Bride of Son of Cheap Video: KimKlone photo gallery

An overall view of the KimKlone. A few main points of interest are described below.
-- Click on any image to englarge --

The keypad and LED display support the low-level Machine Monitor program. I never really used it much, but it's a lot like the old KIM-1 monitor except with 24-bit addresses. Not visible are two 65C22 VIA's and some other stuff hidden underneath the display and the keypad — both of which plug in on headers. The display is recycled from an old calculator.
The big red button is a Shift key that alters the meaning of the keypad keys. The little red button (intentionally difficult to press) is the main Reset. The RCA jack is the monochrome video out.

The 65C02 CPU is in the center here. To the right of it is the VIA that contains the IP register. The W register is visible on the left: it's implemented as two 74HC574's piggy-backed one on top of the other. The white flying leads establish connections to the Clock and Output Enable pins of the upper chip — the only lines not paralleled with the IC underneath.

The big card-edge connector is unused.

The 28-pin chips are the main memory. Here again we see chips piggy-backed atop one another for higher density. In this case the white flying leads are Chip Selects.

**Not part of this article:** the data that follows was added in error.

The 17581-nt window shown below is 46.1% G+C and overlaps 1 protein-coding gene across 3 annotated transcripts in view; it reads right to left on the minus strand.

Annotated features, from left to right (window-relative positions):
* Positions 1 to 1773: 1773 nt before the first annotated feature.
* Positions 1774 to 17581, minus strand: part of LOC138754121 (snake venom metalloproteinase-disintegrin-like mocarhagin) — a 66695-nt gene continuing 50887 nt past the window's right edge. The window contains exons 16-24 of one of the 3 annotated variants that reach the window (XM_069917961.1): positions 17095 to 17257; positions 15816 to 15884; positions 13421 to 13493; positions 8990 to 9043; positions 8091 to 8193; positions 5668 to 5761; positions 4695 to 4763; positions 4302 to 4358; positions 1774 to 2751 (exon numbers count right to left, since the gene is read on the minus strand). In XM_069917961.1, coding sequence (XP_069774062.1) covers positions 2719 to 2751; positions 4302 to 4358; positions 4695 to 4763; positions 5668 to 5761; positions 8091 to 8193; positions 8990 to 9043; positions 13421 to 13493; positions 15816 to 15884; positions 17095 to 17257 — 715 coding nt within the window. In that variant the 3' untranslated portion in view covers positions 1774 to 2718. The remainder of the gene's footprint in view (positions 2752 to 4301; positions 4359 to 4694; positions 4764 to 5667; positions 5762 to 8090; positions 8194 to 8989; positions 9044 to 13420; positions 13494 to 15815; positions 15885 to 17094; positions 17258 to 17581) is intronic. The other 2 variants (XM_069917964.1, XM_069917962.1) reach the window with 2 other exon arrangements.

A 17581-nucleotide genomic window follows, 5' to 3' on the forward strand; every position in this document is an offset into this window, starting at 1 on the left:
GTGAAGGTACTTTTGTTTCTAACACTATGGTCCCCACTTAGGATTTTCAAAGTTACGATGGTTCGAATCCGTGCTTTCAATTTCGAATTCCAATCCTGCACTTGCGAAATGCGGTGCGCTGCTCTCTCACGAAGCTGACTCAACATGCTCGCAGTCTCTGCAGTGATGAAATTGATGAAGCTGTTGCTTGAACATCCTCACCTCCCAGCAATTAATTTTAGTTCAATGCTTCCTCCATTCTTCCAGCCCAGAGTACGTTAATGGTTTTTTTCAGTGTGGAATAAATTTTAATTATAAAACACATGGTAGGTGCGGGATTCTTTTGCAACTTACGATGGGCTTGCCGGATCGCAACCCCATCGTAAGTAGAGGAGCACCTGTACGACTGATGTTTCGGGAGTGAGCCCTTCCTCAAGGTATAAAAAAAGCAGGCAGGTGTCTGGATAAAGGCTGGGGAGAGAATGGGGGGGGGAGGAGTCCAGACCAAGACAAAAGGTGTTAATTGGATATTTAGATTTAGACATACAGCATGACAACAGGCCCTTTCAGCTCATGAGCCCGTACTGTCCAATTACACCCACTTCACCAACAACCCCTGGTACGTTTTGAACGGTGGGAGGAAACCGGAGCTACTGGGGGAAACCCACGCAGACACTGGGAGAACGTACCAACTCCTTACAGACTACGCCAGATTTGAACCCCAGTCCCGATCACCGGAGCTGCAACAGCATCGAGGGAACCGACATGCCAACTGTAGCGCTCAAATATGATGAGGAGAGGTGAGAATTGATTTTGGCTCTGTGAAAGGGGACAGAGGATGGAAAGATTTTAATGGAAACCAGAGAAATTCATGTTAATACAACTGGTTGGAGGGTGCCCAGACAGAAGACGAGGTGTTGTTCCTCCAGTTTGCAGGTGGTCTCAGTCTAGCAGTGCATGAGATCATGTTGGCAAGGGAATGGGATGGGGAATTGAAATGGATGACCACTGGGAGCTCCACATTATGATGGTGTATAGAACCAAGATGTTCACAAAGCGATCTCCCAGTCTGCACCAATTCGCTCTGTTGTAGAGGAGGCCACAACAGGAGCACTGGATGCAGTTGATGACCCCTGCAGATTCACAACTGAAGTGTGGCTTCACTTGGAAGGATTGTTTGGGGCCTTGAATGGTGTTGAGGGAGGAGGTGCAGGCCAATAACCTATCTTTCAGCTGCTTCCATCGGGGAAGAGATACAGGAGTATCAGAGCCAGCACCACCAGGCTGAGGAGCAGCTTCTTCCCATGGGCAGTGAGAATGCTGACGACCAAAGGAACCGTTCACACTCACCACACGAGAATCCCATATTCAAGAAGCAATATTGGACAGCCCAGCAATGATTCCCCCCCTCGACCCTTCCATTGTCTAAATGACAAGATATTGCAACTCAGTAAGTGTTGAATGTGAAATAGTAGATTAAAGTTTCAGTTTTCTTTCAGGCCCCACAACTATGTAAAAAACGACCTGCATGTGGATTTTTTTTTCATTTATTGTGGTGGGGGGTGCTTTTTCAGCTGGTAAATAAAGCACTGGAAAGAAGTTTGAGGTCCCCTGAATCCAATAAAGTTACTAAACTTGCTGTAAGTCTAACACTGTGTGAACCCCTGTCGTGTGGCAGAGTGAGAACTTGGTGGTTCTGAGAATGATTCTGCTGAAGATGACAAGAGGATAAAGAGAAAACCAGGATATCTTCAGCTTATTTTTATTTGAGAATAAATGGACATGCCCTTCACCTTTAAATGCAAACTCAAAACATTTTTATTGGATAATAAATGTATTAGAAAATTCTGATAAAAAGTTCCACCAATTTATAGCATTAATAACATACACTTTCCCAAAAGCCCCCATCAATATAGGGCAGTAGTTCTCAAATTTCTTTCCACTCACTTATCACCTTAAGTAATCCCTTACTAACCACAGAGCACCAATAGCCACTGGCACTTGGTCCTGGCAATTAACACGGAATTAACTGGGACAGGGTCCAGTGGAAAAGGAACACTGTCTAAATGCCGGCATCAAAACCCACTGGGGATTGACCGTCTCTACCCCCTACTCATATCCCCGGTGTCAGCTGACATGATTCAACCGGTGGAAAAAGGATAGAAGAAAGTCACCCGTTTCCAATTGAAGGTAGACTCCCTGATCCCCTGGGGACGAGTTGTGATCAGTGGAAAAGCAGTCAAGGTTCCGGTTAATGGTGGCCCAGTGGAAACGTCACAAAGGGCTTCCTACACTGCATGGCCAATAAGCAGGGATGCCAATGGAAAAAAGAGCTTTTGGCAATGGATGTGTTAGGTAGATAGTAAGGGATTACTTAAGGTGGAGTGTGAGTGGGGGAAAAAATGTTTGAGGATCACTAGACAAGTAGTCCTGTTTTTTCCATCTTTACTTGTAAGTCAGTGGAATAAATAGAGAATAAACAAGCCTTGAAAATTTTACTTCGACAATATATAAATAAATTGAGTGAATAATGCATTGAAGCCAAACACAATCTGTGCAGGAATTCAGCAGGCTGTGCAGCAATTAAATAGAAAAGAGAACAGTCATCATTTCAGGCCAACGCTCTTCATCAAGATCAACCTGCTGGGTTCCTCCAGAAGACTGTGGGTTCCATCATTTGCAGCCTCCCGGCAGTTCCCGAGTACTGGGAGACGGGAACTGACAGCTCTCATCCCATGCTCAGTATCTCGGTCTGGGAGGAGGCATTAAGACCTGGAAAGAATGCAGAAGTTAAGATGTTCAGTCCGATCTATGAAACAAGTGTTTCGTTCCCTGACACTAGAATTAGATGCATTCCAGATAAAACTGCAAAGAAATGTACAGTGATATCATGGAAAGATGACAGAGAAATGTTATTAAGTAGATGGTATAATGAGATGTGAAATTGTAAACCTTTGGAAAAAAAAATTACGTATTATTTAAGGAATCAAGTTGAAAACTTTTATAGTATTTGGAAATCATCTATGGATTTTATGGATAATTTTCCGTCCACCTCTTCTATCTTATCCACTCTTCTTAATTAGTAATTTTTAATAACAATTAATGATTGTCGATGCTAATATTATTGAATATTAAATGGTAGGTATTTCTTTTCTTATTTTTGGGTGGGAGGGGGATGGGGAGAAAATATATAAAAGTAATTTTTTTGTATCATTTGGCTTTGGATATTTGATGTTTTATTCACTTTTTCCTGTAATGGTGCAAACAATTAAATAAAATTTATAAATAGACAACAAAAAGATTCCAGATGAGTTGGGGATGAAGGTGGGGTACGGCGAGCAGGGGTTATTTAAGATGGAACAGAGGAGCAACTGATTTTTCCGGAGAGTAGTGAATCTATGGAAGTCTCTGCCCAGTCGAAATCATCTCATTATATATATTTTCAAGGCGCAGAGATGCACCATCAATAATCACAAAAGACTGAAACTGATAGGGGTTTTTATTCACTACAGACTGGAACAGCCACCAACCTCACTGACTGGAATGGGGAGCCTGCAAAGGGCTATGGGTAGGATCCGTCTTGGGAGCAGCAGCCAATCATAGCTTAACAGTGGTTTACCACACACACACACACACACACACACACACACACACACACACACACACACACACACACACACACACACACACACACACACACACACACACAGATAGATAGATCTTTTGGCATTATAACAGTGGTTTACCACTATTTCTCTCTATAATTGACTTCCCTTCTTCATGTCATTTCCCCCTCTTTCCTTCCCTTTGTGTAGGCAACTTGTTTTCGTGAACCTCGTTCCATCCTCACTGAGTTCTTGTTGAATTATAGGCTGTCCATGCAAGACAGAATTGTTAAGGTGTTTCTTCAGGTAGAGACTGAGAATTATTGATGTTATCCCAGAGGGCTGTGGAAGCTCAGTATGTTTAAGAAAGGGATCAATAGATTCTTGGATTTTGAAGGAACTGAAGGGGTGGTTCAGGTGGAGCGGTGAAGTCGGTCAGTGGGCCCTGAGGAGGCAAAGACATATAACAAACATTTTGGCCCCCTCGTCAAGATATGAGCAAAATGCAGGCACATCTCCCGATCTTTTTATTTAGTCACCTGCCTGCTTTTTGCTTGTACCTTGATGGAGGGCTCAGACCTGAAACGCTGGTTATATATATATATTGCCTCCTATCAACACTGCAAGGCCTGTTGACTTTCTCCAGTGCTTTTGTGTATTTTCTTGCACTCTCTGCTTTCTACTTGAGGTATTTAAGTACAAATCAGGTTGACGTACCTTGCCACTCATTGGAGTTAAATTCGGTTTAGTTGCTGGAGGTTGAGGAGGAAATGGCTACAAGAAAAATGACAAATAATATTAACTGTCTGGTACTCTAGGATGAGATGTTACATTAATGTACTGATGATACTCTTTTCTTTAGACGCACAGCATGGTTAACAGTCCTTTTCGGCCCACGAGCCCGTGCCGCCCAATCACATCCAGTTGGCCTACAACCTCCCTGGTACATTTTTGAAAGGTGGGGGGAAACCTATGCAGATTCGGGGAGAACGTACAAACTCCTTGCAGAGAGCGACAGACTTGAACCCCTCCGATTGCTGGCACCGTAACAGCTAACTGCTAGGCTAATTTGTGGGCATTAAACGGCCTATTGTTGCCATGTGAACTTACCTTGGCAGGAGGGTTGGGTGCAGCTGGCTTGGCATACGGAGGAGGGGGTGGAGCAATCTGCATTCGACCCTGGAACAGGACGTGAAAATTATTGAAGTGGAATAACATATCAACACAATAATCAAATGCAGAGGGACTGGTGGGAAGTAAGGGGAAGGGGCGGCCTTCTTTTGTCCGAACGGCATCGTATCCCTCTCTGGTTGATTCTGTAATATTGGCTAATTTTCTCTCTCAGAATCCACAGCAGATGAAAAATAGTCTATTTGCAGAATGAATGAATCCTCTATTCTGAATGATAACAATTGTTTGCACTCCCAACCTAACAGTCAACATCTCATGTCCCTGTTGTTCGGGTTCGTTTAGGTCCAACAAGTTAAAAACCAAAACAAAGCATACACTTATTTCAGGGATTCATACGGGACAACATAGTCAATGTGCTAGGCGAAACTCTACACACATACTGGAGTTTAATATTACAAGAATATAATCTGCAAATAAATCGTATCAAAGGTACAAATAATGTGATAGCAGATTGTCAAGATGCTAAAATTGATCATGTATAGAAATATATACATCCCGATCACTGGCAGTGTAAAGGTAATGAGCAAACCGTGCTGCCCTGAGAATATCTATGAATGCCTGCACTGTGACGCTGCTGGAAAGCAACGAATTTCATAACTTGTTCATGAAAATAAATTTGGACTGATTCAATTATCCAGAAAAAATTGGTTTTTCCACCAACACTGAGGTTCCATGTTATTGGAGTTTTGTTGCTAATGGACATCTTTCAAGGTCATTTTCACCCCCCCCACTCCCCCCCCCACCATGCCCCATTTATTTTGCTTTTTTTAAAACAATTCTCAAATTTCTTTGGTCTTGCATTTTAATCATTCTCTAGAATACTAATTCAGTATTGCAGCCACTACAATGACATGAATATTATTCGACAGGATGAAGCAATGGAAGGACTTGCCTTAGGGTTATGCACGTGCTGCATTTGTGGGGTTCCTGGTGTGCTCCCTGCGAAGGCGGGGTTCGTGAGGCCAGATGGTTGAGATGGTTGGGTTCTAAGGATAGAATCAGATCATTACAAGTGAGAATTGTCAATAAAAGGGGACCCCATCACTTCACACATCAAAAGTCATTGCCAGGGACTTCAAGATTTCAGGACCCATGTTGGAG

Battery backup renders the CMOS static rams nonvolatile. And... (have we died and gone to heaven?) ...there's a quarter of a megabyte there!

The two EPROM's that form the microcode Control Store are dead center, with their address logic nearby: the '163 counter (right) and '273 instruction register (left, below).

At the top is the crystal for the master oscillator, but missing from its socket next door is the associated hex inverter chip. That socket usually held a little daughter board with a carefully built RC oscillator controlled by a trimpot. It was inelegant, but it was good for testing and it also allowed me to run the master clock at 80 Mhz even though I wasn't able to obtain an 80 Mhz crystal. The 65C02 ran at 1/16 of that rate: 5 Mhz.

bus bars serving as a ground plane Looking from a different angle we see the edge-mounted copper bus bars that run lengthwise along the board. These and some less conspicuous conductors form an X-Y grid of connections that crudely approximate a ground plane, appropriate for KK's logic (which includes 74AC series chips running as high as 80 MHz). Every IC's ground pin connects to a junction on the X-Y ground grid, and likewise every IC has a bypass capacitor (typically mounted underneath the chip in the cavity of the IC socket).

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